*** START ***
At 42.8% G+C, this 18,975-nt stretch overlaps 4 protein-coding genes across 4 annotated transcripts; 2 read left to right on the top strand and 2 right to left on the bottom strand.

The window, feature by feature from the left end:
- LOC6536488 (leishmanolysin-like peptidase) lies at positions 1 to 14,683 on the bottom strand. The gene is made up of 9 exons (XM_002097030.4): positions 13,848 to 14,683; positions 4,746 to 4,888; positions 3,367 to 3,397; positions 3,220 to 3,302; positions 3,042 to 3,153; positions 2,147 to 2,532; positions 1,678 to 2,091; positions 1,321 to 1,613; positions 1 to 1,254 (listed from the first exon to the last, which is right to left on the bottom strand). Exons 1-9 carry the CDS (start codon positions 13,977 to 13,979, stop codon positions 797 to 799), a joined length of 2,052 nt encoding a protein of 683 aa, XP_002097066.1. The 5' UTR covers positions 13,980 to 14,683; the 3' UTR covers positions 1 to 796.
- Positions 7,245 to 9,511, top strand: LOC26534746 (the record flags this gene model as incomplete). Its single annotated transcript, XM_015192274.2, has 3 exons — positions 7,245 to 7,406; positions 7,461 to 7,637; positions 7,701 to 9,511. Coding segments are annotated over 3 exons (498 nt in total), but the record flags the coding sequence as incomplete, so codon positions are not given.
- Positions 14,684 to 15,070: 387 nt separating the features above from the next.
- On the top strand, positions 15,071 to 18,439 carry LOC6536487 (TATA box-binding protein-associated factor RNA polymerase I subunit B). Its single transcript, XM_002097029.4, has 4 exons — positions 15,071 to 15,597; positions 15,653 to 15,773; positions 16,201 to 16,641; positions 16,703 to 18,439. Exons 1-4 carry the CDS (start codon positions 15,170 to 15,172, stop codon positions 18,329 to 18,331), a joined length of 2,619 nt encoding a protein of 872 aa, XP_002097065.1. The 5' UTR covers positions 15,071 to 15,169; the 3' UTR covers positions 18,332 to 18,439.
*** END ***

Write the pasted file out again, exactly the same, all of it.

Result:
At 42.8% G+C, this 18,975-nt stretch overlaps 4 protein-coding genes across 4 annotated transcripts; 2 read left to right on the top strand and 2 right to left on the bottom strand.

The window, feature by feature from the left end:
- LOC6536488 (leishmanolysin-like peptidase) lies at positions 1 to 14,683 on the bottom strand. The gene is made up of 9 exons (XM_002097030.4): positions 13,848 to 14,683; positions 4,746 to 4,888; positions 3,367 to 3,397; positions 3,220 to 3,302; positions 3,042 to 3,153; positions 2,147 to 2,532; positions 1,678 to 2,091; positions 1,321 to 1,613; positions 1 to 1,254 (listed from the first exon to the last, which is right to left on the bottom strand). Exons 1-9 carry the CDS (start codon positions 13,977 to 13,979, stop codon positions 797 to 799), a joined length of 2,052 nt encoding a protein of 683 aa, XP_002097066.1. The 5' UTR covers positions 13,980 to 14,683; the 3' UTR covers positions 1 to 796.
- Positions 7,245 to 9,511, top strand: LOC26534746 (the record flags this gene model as incomplete). Its single annotated transcript, XM_015192274.2, has 3 exons — positions 7,245 to 7,406; positions 7,461 to 7,637; positions 7,701 to 9,511. Coding segments are annotated over 3 exons (498 nt in total), but the record flags the coding sequence as incomplete, so codon positions are not given.
- Positions 14,684 to 15,070: 387 nt separating the features above from the next.
- On the top strand, positions 15,071 to 18,439 carry LOC6536487 (TATA box-binding protein-associated factor RNA polymerase I subunit B). Its single transcript, XM_002097029.4, has 4 exons — positions 15,071 to 15,597; positions 15,653 to 15,773; positions 16,201 to 16,641; positions 16,703 to 18,439. Exons 1-4 carry the CDS (start codon positions 15,170 to 15,172, stop codon positions 18,329 to 18,331), a joined length of 2,619 nt encoding a protein of 872 aa, XP_002097065.1. The 5' UTR covers positions 15,071 to 15,169; the 3' UTR covers positions 18,332 to 18,439.